‘Flow’ is a word that Kristjan Järvi keeps coming back to when describing his work with the Baltic Sea Philharmonic. For him, it sums up the ideal state of being for orchestral musicians: ‘It’s a shared creative energy, an unbreakable feeling of being together. It’s the freedom that comes when everyone is communicating and playing instinctively, with no fear or insecurities, when everybody is tapped into one flow.’
‘It’s a shared creative energy, an unbreakable feeling of being together.’ Kristjan Järvi
This idea of connectedness is central to ‘Waterworks’, with its music linking the Baltic Sea to the far-off waters of the Amazon. It is moreover the defining philosophy behind the Baltic Sea Philharmonic, in its mission to unite musicians and communities, and reconnect them with the environment. As Kristjan says: ‘We’re creating a movement that brings people together from Norway to Russia. The stronger we all are, the stronger we are as a region. Then we can set an example for the whole world.’
For ten years the Baltic Sea Philharmonic has been a beacon for unity in a historically divided region. Its story started in 2008 on the resort island of Usedom, off the northern edge of Germany. Thomas Hummel, the Director of the Usedom Music Festival, wanted to create a new multinational orchestra, and took the idea to Nord Stream AG, operator of the natural gas pipelines through the Baltic Sea. His proposal: what better way to reflect the cooperation between Baltic Sea nations than by bringing together the best young musicians from Denmark, Estonia, Finland, Germany, Latvia, Lithuania, Norway, Poland, Russia and Sweden.
‘Right from the first concert of the newly inaugurated Baltic Sea Youth Philharmonic, in Riga in 2008, it was clear that here was an orchestra with a powerful message’, says Thomas. Audiences felt it immediately, and politicians recognised its importance too. As the orchestra’s reputation spread, it began regular tours, and was soon playing at the most prestigious concert halls and festivals in Europe, and performing with the world’s finest soloists, from Julia Fischer and Valentina Lisitsa to Jonas Kaufmann and Angela Gheorghiu. In 2012 and 2013 Kurt Masur conducted the orchestra at the Usedom Music Festival. Also in 2012, the Baltic Sea Youth Philharmonic performed at the Summit of the Council of the Baltic Sea States in Stralsund, on the invitation of the German Chancellor Angela Merkel, who praised the orchestra as ‘a compelling example of using music as a powerful medium for cooperation and integration across borders’. In 2015 its achievements were honoured with the prestigious European Culture Prize by the European Culture Foundation ‘Pro Europe’.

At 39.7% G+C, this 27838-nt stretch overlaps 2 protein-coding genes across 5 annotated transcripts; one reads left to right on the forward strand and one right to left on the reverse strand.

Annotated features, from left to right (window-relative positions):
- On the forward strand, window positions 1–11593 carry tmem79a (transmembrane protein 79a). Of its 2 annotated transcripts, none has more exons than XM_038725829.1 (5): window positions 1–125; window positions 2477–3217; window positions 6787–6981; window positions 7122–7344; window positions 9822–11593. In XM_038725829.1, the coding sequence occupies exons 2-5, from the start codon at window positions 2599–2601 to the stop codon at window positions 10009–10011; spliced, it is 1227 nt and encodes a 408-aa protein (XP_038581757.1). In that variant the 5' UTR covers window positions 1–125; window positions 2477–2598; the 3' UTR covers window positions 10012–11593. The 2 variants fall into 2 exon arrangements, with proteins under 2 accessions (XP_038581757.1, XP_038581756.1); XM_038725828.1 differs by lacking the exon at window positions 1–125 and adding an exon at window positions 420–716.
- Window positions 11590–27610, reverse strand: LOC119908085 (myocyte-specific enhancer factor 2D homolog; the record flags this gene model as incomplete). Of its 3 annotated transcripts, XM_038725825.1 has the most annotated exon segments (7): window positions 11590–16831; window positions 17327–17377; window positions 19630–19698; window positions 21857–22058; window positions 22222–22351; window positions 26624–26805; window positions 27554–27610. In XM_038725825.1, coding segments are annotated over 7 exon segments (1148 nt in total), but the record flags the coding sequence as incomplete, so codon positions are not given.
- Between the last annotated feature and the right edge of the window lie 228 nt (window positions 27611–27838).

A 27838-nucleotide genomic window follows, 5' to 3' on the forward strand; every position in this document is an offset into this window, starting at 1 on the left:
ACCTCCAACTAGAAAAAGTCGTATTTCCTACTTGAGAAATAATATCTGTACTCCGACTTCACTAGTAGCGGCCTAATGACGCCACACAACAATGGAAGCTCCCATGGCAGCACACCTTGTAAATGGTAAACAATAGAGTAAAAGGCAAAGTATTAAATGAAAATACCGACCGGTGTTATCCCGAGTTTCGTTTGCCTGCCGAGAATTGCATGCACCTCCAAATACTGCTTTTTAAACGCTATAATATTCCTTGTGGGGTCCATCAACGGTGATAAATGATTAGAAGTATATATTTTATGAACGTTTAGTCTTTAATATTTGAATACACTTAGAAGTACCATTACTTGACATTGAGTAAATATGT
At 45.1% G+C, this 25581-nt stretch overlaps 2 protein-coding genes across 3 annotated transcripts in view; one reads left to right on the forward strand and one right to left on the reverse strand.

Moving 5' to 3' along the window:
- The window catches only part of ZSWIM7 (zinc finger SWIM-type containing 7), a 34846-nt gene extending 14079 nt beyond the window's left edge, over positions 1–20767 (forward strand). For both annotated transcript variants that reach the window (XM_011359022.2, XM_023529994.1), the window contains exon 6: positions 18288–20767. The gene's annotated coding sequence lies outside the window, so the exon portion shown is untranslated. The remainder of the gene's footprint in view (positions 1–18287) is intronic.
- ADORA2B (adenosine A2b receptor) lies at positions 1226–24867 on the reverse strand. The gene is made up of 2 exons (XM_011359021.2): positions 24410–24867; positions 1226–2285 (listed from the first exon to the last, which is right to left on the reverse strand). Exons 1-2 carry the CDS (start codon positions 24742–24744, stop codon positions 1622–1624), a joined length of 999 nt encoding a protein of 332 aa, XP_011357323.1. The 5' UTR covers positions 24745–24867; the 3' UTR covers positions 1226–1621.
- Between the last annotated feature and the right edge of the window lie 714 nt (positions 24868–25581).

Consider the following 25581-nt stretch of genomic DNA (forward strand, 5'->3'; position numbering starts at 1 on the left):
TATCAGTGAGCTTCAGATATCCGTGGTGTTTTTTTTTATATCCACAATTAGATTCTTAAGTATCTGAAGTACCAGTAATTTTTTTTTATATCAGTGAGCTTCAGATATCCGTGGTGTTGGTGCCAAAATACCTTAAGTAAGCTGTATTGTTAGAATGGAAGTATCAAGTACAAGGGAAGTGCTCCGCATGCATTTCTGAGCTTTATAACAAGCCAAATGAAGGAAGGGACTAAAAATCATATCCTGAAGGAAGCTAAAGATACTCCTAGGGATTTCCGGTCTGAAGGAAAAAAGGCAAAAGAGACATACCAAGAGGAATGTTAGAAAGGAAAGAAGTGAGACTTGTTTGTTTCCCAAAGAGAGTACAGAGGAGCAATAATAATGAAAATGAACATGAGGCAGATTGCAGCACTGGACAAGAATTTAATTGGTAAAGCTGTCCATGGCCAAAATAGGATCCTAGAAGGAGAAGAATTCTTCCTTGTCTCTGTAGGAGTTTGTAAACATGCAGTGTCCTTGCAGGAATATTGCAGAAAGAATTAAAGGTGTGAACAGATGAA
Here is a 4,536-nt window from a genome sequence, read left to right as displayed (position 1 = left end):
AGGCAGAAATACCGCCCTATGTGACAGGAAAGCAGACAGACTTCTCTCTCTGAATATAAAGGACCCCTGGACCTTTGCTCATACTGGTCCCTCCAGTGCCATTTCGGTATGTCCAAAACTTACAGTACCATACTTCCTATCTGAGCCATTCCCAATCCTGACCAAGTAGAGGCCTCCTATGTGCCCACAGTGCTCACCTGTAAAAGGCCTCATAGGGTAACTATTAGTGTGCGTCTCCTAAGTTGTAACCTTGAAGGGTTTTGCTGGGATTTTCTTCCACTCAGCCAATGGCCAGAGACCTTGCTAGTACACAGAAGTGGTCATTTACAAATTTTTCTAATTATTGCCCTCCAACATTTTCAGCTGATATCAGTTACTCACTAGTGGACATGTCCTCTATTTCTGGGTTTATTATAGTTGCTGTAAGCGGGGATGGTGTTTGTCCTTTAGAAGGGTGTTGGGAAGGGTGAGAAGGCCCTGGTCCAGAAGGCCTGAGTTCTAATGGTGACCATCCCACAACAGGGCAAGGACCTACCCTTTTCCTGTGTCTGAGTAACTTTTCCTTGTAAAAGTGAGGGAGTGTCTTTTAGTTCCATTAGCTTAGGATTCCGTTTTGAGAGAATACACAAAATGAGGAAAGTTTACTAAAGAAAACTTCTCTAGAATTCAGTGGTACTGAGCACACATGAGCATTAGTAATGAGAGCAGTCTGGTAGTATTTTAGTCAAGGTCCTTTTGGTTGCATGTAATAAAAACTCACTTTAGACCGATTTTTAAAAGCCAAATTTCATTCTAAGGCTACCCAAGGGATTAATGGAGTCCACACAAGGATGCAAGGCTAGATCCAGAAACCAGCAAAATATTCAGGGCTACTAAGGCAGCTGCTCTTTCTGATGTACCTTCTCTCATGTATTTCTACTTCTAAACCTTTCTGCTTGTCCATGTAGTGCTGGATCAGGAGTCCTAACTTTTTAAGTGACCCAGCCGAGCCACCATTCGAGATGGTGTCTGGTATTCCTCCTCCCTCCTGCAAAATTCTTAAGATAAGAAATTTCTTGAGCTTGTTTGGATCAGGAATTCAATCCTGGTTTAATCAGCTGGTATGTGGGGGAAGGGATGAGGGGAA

‘It was clear that here was an orchestra with a powerful message.’ Thomas Hummel
In 2016 the orchestra’s growing desire to connect people across the world and to make them reconnect with the environment led to a new phase of international touring and collaboration. Renamed the Baltic Sea Philharmonic, the orchestra performed in Lithuania, Latvia, Estonia, Finland and Russia, on its ‘Baltic Sea Landscapes’ tour with pianist Alexander Toradze. The ‘Baltic Sea Discovery’ tour of Lithuania, Russia, Poland, Denmark and Germany featured collaborations with Gidon Kremer and the Kremerata Baltica. In the same year, Sony Classical released the orchestra’s recording of Wagner’s Ring Cycle, arranged by Henk de Vlieger.
With its ‘Waterworks’ tour of Denmark and Germany in 2017, in collaboration with Sunbeam Productions, the Baltic Sea Philharmonic debuted a thrilling new concert experience, fusing music, light, sound design, visual art and fashion. Inspired by the life-giving power of water, ‘Waterworks’ featured a special version of Handel’s Water Music and celebrated the 80th birthday of seminal American composer Philip Glass with performances of his Violin Concerto
No. 2 and Aguas da Amazonia. Also in 2017, on its ‘Baltic Folk’ tour of Sweden, Germany and Italy, the Baltic Sea Philharmonic made history by becoming the first orchestra in the world to perform Stravinsky’s The Firebird entirely from memory. By the end of 2017, the Baltic Sea Philharmonic had given a total of 96 concerts since its inception in 2008, performing to more than 100,000 concert goers in 14 countries (the ten Baltic Sea states, Austria, Italy, France